The Bologna Blog

a blog about all of the "bologna" in our minds that lead to writing.

Posts Tagged ‘social networking

The Yin and the Yang of Facebook

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For every yin, there is a yang. For every good, there is a bad. It is the natural balance of life.

Facebook and other forms of social networking are just the same. Sure, they offer a networking database to connect old friends to new friends and colleagues to associates; but there comes a point when we must become aware of just how much we blend our personal and professional circles.

Hot off the AP wire is an article that tells a story of a Canadian woman who lost her benefits because of pictures she posted on her Facebook page. However, this is not the first time such an instance has been brought to the forefront.

Teachers have been warned, fired, and harassed for similar issues in the U.S. as well. It has now become an issue of privacy and professional respect for a person’s personal life.

Employers have been given the means to track the lives of employees while outside of the workplace, as millions of users participate in the social activity unaware.

There are privacy settings that users can set to limit who can see what, but more than half of users pay no mind to them. Even then so, if you become a “friend” of a co-worker, you become susceptible to infiltrations of privacy.

When I created a Facebook account years ago, it was to keep in touch with friends who went away to school. Now, it has become a pop culture phenomenon that spans across multiple generations.

I’ve gotten add requests from aunts, uncles, cousins half my age, my mother, my crazy ex-girlfriends, co-workers… people outside of my social circle who find a need to be a part of it, to condone or disapprove of my friends and colleagues and any tidbit of my personal life.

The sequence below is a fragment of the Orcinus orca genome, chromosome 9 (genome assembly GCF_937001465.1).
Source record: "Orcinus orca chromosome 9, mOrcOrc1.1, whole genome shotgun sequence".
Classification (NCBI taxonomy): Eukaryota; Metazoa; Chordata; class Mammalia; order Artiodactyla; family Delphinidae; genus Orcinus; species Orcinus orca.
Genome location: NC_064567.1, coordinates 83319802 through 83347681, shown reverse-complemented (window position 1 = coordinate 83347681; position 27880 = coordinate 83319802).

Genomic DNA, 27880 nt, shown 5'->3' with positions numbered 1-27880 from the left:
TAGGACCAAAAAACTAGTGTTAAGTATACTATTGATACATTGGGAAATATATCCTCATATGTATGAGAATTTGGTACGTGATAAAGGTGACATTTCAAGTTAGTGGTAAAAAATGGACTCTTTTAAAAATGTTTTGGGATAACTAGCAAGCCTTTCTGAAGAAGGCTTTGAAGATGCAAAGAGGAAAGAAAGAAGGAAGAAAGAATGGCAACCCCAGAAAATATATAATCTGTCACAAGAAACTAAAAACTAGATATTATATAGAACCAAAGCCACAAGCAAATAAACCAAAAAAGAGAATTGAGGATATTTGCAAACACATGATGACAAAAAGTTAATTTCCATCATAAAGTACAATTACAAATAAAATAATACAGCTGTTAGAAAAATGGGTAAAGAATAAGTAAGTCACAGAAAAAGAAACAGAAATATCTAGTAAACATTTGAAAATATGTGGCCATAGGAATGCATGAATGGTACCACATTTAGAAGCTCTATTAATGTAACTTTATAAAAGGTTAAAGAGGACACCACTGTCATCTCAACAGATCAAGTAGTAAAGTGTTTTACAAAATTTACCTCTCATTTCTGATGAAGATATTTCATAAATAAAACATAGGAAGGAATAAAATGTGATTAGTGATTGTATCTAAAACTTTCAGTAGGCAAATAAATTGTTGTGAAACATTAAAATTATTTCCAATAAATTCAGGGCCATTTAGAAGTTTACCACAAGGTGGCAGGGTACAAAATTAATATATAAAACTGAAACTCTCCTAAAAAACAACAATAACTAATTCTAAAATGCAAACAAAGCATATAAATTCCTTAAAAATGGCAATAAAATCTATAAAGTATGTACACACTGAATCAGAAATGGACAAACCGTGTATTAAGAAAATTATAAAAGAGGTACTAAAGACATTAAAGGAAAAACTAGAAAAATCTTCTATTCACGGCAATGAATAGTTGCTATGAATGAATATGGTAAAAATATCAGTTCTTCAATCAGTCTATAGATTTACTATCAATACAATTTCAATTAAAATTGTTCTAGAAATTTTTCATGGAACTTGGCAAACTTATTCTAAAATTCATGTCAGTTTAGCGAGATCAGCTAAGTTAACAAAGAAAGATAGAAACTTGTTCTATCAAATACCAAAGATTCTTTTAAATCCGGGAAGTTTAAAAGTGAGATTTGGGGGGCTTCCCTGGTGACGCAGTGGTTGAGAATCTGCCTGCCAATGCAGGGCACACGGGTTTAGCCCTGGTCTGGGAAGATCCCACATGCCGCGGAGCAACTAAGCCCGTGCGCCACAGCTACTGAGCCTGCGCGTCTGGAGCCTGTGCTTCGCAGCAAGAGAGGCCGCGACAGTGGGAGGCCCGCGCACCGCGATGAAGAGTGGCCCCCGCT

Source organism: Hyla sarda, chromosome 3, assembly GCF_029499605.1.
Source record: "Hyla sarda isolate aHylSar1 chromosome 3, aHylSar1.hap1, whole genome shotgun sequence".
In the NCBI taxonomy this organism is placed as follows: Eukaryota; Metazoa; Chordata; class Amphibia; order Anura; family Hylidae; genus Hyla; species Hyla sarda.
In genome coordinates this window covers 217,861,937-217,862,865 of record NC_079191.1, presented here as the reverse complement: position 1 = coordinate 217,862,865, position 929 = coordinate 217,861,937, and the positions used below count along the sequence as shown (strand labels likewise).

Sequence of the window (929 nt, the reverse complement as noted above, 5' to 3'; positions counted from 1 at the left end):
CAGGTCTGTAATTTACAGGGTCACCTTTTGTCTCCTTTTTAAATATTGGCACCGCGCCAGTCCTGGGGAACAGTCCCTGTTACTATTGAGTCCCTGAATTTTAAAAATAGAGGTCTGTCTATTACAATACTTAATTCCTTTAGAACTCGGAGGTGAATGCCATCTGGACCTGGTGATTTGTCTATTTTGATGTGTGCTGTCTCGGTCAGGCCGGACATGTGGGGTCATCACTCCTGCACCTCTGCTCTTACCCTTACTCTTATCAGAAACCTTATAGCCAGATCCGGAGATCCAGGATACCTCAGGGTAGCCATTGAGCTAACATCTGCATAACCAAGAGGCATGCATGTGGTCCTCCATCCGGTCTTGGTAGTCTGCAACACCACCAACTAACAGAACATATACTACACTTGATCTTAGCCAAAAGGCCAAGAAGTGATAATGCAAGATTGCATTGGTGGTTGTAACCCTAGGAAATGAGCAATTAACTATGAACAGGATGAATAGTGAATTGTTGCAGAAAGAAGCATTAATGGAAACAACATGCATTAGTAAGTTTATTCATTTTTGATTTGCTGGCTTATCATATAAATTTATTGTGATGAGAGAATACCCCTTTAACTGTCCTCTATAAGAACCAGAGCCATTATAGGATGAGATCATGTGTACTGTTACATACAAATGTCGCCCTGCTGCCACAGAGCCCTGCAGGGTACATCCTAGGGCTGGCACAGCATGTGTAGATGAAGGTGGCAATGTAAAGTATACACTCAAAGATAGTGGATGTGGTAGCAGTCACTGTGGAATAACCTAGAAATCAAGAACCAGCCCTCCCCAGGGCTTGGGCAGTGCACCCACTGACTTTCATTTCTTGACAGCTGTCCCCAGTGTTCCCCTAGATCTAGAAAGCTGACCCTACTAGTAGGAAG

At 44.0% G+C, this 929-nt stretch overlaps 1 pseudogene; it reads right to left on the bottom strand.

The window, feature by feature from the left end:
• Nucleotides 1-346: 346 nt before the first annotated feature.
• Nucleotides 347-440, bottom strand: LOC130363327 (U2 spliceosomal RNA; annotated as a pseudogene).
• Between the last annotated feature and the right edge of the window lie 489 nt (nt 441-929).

While I am conscious of privacy settings, many of my friends are not. They post pictures of me without my approval and tag me in them so they are added to my page.

Who knows who will see those pictures of me? It’s not that difficult to dig for dirt on somebody if you know how to finagle your way through the network. Who’s to say that employers don’t hire specialty web surfers for HR purposes.

Pictures your friends may post of you half drunk at your birthday party may keep you from getting that job one day. You might not even have a Facebook account, but you are still susceptible to this public spy network.


Written by cor24leone

November 23, 2009 at 5:28 AM

What are you doing?

with one comment

I’m reluctant yet open-minded about using Twitter for a class project. I tried Twitter once upon a time to see what all the fuss was about, but I walked away disappointed and annoyed. I imagine that my previous account is inactive.

Now, thanks to Professor William Wolf, a.k.a. Bill the Enforcer, I have a new, active account. My opinion on this social medium (hey now, there’s that word again)… not much different.

Granted, I’m only on my third day of twatting, or twurping, or tweeting… whatever. I have to admit, my reluctant side is smashing my open-minded side with a 36 oz Demarini. But why? You might ask.

Well, frankly I’m disgusted by our society’s infatuation with celebrity gossip and the obsession with living vicariously through TMZ and Twitter.

To relate precisely what I’m saying to Clive Thompson’s NY Times article:
“…the ultimate expression of a generation of celebrity-addled youths who believe their every utterance is fascinating and ought to be shared with the world.”

I become annoyed by news organizations reporting on what John Meyer said about Jennifer Anniston. I don’t care to know who Paris Hilton, celebutard of the century, is dating and spreading herpes to these days. And I don’t understand why over three million people (closer to four) give a damn what Ashton Kutcher has to say every hour of the day.

Maybe I’m just being a pessimist… it wouldn’t be the first time.

I honestly think there is potential good that comes with social networking sites like Twitter and Facebook. The Iranian people proved the political affect Twitter can have on organizing a movement, and the Chinese government recognizes its reach.

It is all in the means of use. If we use them to fuel our generation’s desires to cyber-stalk celebrity crushes then they genuinely serve no good to society. But if we can put that aspect aside and look outside of the box, the possibilities really are endless.

Written by cor24leone

November 14, 2009 at 11:35 PM